In the second scene in the car, notice how Alfie asks questions and talks honestly with Leslie about matters of faith.
It pays to have our antennae up, watching for the opportunities God brings our way to engage people in conversations about Christ.
Then you will know the truth, and the truth will set you free. — John 8:32
We’ve seen how important good answers and information were in the testimonies of both Lee and Mark. We also heard them emphasize the fact that we’ll never be able to give our friends that kind of information unless we first initiate conversations about spiritual matters with them. Alfie did just that in the movie clip we watched during the teaching. Let’s discuss what she did and how it worked.
- In the first scene, Alfie explained that she wasn’t at that restaurant, and therefore able to help little Alison, due to mere luck. Instead, she credited Jesus for leading her there that night. Did Alfie’s way of explaining that feel natural to you? What might you have said differently to bring up spiritual matters in that situation?
- You might think that what Alfie said was a little forced. But what would have happened if she hadn’t taken that risk? Or maybe a better question: what would not have happened? Have you taken a similar risk — one that might have felt a bit unnatural, but God used it anyway? How did it turn out?
- In the movie, when Alfie and Leslie talked again, Alfie invited Leslie to come to church with her, and Leslie accepted the invitation. Have you ever invited a friend to church or some other Christian gathering as a way to further your spiritual interactions with them? What happened?
- In the second part of the movie clip, you saw Alfie and Leslie talking in the car after they had gone to church together. What kinds of questions did Alfie ask Leslie? Have you ever just come out and asked your spiritually curious friends about their beliefs or religious background? How have they responded?
Let’s summarize some of what Alfie did well in order to help Leslie:
- Alfie served Leslie (and Lee) by intervening to help their daughter.
- She mentioned Jesus as the source of her ability to help Alison.
- She gradually formed a friendship with Leslie.
- She invited Leslie into an environment where Leslie could learn more about matters of faith.
- She asked good questions, drawing Leslie deeper into conversation.
Now let’s discuss ways we can apply these lessons from Alfie in our own relationships (if your group is large, break into circles of four to six people). Take a few minutes to discuss the following questions:
- Who could you serve this week in ways that might help them open up to God’s love? What could you do to best assist them? Are you willing to reach out and serve in that way soon?
- Who do you think you could have a real friendship with, and what practical steps could you take to initiate that kind of relationship? Often, we sense that a neighbor, classmate, or coworker would enjoy getting together and going deeper, but we’ve been too busy or preoccupied. Does anyone come to mind? What might you do this week to initiate or deepen a real friendship? Write down any names or ideas that come to mind here.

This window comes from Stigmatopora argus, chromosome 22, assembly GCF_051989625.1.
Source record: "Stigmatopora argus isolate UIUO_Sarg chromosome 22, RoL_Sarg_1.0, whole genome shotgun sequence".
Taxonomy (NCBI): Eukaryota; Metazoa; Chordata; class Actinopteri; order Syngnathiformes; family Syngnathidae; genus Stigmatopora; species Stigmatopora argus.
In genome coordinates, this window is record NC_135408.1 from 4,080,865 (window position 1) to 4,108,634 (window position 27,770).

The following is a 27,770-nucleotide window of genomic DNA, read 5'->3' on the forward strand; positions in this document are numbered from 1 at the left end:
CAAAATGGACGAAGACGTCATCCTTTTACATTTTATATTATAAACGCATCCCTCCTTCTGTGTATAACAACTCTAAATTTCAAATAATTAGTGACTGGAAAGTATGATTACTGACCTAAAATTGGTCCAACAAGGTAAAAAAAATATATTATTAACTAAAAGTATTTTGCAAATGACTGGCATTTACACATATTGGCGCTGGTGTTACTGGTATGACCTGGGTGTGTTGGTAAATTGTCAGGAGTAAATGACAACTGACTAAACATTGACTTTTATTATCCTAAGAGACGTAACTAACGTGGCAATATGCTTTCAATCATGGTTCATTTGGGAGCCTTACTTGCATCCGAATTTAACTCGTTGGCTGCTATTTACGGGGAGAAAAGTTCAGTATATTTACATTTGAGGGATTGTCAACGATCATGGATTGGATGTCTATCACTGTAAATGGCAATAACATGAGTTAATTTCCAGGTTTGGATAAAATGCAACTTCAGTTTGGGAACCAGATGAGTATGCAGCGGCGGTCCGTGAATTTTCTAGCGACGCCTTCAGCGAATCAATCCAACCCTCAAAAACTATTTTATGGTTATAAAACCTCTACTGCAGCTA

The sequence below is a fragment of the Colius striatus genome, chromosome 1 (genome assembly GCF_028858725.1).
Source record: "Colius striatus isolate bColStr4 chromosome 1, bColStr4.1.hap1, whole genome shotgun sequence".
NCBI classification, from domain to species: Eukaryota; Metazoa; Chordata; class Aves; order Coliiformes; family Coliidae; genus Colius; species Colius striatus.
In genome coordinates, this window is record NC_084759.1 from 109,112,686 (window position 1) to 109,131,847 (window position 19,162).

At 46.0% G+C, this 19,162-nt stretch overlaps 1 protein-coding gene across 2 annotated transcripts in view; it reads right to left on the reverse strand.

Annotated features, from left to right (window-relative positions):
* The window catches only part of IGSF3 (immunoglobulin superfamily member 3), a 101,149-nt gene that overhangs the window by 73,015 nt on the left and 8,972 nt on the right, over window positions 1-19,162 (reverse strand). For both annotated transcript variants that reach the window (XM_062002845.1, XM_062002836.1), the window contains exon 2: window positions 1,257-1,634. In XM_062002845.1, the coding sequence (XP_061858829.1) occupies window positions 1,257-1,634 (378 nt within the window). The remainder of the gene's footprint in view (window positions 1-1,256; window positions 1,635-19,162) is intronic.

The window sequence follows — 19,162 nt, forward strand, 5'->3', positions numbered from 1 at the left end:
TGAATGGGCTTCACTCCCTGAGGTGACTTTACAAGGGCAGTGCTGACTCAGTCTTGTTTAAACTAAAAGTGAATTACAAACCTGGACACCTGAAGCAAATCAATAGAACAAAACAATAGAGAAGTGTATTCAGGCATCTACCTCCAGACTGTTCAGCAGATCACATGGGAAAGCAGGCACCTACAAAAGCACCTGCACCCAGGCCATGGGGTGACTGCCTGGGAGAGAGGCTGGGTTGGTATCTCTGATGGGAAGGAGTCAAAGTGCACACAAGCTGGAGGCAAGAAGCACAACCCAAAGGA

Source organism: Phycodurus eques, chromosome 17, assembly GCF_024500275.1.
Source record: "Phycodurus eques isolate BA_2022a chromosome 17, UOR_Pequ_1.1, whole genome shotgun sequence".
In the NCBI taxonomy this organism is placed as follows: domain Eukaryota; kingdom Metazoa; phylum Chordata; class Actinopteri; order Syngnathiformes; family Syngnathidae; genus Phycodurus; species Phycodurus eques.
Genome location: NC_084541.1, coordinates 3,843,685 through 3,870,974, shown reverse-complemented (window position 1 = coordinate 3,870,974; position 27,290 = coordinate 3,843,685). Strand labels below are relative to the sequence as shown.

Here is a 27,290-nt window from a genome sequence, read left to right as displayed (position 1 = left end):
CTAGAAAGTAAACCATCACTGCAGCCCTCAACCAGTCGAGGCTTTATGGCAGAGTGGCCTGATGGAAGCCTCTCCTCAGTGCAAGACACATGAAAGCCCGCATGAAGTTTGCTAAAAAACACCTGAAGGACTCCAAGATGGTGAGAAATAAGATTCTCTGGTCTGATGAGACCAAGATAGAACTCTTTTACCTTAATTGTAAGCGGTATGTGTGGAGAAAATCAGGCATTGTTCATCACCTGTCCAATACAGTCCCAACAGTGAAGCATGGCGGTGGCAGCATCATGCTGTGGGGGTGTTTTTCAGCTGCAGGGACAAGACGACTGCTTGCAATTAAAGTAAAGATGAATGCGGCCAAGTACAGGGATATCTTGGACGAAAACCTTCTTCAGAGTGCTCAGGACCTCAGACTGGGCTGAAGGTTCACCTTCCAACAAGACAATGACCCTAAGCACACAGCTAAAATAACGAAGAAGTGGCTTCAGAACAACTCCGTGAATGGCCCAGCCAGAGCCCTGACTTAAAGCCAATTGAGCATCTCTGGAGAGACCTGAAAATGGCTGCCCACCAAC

- Maybe you’ve already been serving or spending time with someone you’d like to share your faith with, but spiritual topics just don’t ever seem to come up. What could you say that would feel natural, but jump- start the conversation? Try to think of several possibilities, and write down any thoughts or plans here.
- Alfie inviting Leslie to attend church with her was an important part of Leslie’s spiritual journey (and Leslie’s later invitation to Lee played a major part in his journey, too). So, who might you invite this week? And what should you invite them to? A church service? A study group? An inspiring concert or film? Maybe ask them to watch The Case for Christ movie with you? Maybe a reading or crafts group with some Christian friends? A sporting event or fitness club? Other ideas? If you broke into smaller groups for the above interactions — and if you have the time — ask for members to share a few of their responses and plans with the whole group.
This session has been about how we can encourage our friends to consider the case for Christ. But before we can go deep into the reasons to trust in him, we first need to deepen their trust in us — including seeing that we’re safe to talk to about these important but personal matters. We saw from 1 Peter 3:15 that God wants us to “revere Christ as Lord,” to “be prepared” so we can “give an answer” to our friends who have spiritual questions, but to do so “with gentleness and respect.” We also learned from the example of Alfie that God can use us when we serve people, build genuine friendships, initiate spiritual conversations, invite friends to appropriate events, and ask good questions. The decision to make now is this: will we do these things?
As you may have already seen in the later parts of The Case for Christ movie, Alfie’s small step of mentioning Jesus in the restaurant started a spiritual chain reaction that ultimately led to Leslie, Lee, Alison, and their newborn son Kyle, all eventually coming to faith in Christ. More than that, countless others have come to faith through Lee’s books and talks, Leslie’s friendships, and the movie itself. Like Alfie, we also need to be willing to take small steps of obedience to God — and He delights in turning them into results we can’t even begin to imagine. So, will you take some small steps — little risks with the people you know — this week?
“Our purpose is to reach people with the message of Christ, to see them put their trust in Him, and to see their lives and eternities change as well.”